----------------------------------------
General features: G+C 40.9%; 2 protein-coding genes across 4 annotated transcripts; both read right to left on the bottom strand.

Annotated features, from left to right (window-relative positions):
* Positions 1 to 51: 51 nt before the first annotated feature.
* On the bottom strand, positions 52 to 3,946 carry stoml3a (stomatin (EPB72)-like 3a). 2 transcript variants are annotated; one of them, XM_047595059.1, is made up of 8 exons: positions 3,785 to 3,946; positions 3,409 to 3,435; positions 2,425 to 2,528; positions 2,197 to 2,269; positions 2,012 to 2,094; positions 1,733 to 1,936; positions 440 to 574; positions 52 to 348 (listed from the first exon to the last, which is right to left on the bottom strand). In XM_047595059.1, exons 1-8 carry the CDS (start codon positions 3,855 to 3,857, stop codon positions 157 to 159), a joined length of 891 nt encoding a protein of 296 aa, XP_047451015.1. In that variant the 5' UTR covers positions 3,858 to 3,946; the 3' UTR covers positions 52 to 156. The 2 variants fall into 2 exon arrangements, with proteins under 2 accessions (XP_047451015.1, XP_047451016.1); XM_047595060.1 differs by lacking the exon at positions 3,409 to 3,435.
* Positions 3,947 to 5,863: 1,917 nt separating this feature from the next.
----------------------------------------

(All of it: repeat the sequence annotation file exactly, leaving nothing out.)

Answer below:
General features: G+C 40.9%; 2 protein-coding genes across 4 annotated transcripts; both read right to left on the bottom strand.

Annotated features, from left to right (window-relative positions):
* Positions 1 to 51: 51 nt before the first annotated feature.
* On the bottom strand, positions 52 to 3,946 carry stoml3a (stomatin (EPB72)-like 3a). 2 transcript variants are annotated; one of them, XM_047595059.1, is made up of 8 exons: positions 3,785 to 3,946; positions 3,409 to 3,435; positions 2,425 to 2,528; positions 2,197 to 2,269; positions 2,012 to 2,094; positions 1,733 to 1,936; positions 440 to 574; positions 52 to 348 (listed from the first exon to the last, which is right to left on the bottom strand). In XM_047595059.1, exons 1-8 carry the CDS (start codon positions 3,855 to 3,857, stop codon positions 157 to 159), a joined length of 891 nt encoding a protein of 296 aa, XP_047451015.1. In that variant the 5' UTR covers positions 3,858 to 3,946; the 3' UTR covers positions 52 to 156. The 2 variants fall into 2 exon arrangements, with proteins under 2 accessions (XP_047451015.1, XP_047451016.1); XM_047595060.1 differs by lacking the exon at positions 3,409 to 3,435.
* Positions 3,947 to 5,863: 1,917 nt separating this feature from the next.